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Showing posts from January 27, 2017

NASA unveils spaceship hatch 50 years after fatal Apollo 1 fire

By Irene Klotz CAPE CANAVERAL, Fla. (Reuters) - NASA on Friday marked the 50th anniversary of Apollo 1's fatal launchpad fire with the first public display of the scorched hatch that trapped three astronauts in the spaceship during a routine pre-launch test. NASA astronauts Virgil "Gus" Grissom, Edward White and Roger Chaffee died when thick smoke filled the crew module of the Apollo 1 capsule on Jan. 27, 1967. Emergency rescue teams rushed to battle the fire at the launchpad, located at what is now Cape Canaveral Air Force Station, but were too late.


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Paris and Michael Jackson: Does Depression Run in Families?

Paris Jackson recently spoke about struggling with both depression and anxiety. When family members have the same mental health condition, is it a coincidence, the result of sharing the same household environment or evidence that the condition is heritable? Depression is "in the same class as many other complex disorders, like diabetes," in terms of its heritability, Myrna M. Weissman, a professor of epidemiology and psychiatry at Columbia University in New York, told Live Science.


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Scientists Grow Mouse Pancreas Inside a Rat

In a recent experiment to help out mice that were missing their pancreases, scientists grew new pancreases from mouse stem cells in the bodies of rats, and then transplanted those pancreases into the mice. The work holds promise for alleviating the severe shortage of donated human organs, they said. "However, there is a much greater evolutionary distance between humans and pigs or sheep than there is between mice and rats, and this could create challenges," said the study's senior author, Hiromitsu Nakauchi, a stem cell biologist at the Stanford University School of Medicine in California.


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Why Fancy Baby Monitors Aren't Needed for Healthy Babies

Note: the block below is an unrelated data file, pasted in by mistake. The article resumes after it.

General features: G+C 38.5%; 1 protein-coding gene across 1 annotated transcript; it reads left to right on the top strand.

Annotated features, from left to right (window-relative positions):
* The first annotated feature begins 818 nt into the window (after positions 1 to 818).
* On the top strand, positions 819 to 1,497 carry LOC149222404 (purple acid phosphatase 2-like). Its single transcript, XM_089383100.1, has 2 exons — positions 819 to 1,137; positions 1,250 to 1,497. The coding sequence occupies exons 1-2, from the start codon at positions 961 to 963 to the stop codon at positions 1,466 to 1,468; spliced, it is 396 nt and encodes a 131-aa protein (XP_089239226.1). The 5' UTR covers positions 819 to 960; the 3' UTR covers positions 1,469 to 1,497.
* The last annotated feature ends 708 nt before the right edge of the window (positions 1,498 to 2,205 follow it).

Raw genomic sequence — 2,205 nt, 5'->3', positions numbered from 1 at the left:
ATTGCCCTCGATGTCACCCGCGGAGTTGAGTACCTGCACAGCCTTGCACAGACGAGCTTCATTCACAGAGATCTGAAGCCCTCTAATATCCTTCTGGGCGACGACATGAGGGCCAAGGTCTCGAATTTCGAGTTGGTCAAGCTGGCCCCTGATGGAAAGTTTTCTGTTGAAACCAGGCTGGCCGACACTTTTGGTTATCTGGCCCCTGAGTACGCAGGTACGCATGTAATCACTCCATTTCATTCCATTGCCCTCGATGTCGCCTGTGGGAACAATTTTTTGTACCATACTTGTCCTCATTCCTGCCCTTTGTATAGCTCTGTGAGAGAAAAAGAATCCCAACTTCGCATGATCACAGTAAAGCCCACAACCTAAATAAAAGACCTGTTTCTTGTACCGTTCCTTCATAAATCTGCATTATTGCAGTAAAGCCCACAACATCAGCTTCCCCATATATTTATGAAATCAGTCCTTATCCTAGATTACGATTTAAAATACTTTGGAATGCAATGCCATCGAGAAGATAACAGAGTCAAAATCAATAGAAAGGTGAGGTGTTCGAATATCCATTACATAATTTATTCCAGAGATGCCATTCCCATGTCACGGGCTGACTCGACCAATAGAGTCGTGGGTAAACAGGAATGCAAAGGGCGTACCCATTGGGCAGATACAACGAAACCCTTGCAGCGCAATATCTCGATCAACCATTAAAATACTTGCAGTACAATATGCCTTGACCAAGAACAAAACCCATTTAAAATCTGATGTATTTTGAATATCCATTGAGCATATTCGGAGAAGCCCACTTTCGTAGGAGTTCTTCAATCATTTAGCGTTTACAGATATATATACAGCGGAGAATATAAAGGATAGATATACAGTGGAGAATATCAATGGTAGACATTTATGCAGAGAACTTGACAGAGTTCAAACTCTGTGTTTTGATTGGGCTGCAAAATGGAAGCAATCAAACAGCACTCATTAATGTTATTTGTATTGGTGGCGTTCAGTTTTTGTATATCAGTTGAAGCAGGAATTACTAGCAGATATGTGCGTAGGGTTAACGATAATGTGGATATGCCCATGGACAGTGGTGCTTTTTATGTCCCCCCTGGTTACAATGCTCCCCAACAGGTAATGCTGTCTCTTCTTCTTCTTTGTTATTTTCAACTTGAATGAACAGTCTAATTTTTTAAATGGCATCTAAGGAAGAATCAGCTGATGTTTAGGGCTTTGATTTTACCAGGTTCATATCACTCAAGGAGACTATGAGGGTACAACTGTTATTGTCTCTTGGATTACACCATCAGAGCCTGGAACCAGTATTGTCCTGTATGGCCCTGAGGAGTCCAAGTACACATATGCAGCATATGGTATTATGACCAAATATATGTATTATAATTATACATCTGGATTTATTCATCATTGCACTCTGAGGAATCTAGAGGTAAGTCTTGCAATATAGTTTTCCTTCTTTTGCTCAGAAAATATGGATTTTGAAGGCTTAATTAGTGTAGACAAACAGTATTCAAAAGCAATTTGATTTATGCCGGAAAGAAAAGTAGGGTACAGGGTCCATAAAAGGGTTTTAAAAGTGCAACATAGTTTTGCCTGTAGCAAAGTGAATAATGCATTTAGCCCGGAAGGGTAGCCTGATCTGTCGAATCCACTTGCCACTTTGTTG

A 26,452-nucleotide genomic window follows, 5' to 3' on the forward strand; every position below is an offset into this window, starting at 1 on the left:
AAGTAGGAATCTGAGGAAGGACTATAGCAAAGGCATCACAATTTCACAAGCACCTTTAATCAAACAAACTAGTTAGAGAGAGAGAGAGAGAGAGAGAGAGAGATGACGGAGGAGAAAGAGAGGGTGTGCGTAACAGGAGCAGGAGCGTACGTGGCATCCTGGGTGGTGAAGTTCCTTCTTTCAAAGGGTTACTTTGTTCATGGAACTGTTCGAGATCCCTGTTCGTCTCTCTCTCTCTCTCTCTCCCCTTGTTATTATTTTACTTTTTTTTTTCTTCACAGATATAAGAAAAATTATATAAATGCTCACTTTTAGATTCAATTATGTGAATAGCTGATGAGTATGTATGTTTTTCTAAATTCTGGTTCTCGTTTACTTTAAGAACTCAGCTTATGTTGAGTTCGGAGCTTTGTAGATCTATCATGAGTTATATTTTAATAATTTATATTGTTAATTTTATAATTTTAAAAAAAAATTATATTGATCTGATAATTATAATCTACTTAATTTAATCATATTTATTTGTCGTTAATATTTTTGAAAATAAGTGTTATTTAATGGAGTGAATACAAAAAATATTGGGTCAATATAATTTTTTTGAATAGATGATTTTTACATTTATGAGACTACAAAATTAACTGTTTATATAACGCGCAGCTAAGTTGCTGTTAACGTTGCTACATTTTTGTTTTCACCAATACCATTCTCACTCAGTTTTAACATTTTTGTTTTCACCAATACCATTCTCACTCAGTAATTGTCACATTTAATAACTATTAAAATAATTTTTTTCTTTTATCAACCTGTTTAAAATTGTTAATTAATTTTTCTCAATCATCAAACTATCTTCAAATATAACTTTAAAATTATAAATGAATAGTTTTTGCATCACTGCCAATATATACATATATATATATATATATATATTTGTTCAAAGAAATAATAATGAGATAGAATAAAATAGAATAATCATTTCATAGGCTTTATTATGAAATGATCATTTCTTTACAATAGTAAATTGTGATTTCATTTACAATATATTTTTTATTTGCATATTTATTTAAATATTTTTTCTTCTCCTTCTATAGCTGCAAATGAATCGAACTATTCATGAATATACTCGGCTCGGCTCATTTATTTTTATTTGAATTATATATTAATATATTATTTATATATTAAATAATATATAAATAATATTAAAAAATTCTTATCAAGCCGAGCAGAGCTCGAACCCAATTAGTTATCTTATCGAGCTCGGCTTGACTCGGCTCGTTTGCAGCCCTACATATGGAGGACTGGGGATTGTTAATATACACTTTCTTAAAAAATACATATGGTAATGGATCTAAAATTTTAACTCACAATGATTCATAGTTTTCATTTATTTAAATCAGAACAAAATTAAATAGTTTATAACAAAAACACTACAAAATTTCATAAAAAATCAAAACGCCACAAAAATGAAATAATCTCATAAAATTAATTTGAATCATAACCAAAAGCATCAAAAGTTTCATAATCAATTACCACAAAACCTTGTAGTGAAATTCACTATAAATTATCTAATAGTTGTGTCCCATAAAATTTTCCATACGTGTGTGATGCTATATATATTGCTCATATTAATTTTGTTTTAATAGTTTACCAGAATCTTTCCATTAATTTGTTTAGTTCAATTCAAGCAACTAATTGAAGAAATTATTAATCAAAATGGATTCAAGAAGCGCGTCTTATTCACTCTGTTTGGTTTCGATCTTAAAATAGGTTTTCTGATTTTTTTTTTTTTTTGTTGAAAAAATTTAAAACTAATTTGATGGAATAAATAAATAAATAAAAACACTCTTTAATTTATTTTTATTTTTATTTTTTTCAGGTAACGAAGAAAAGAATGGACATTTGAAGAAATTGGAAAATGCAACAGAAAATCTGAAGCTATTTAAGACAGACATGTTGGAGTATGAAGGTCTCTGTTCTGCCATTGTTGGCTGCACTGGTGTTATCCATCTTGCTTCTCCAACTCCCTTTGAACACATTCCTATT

Today's high-end baby monitors do far more than just show video of a little one — some offer to measure babies' vital signs, including their breathing and heart rate, and let parents track all this info on their smartphones. There is currently no evidence that such monitors are accurate, the researchers said.Moreover, using these devices may lead to false alarms about babies'  health and safety that do not actually mean that there is something is going wrong, the researchers said. For their report, the researchers examined the features of five infant monitors that had been introduced over the past two years and had accompanying smartphone apps.


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Can a Roommate's Genes Influence Your Health?

In a new study, researchers found that the genetics of a mouse's cage mate can affect its own health in a multitude of ways. "The take-away message here is that we need to pay attention to the genetic makeup of social partners, since in some cases it affects health more than the individual's own genes," said Amelie Baud, a postdoctoral fellow at the European Bioinformatics Institute in Hinxton, England, and first author on the study. "This is something we did not know before," Baud told Live Science.


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Early Menopause Linked to a Woman's Reproductive History

The age at which women get their first period, along with the number of children they have, may influence when they enter menopause, a new study from Australia finds. Women in the study who got their first period before age 12 and had no children were five times more likely to experience premature menopause, and twice as likely to experience early menopause, than were women who got their first period at age 12 or later, and who had two or more children. A woman’s age at her first period and age at menopause are both markers of reproductive health, and while it's not clear what the link between the two may mean for women's overall health, a better understanding of the possible link between them "will provide us with the opportunity to monitor and intervene as early as possible," to prepare women for the possibility of things like ovarian failure or early menopause, said Gita Mishra, the lead author of the paper and an epidemiology professor at The University of Queens…

Britain plan to leave Euratom could delay new nuclear build

By Nina Chestney LONDON (Reuters) - British plans to leave the European Atomic Energy Community (Euratom) when it exits the European Union could raise costs, delay new nuclear power projects and complicate research and international cooperation agreements, experts said on Friday. On Thursday, Britain published the legislation it will use to seek parliamentary approval for triggering the process for leaving the European Union, saying the Prime Minister has the power to notify the European Council of withdrawal. Britain plans to build new nuclear reactors as it faces an electricity supply gap in the coming decade, the biggest of which is the $24 billion Hinkley Point C project being built by French utility EDF.

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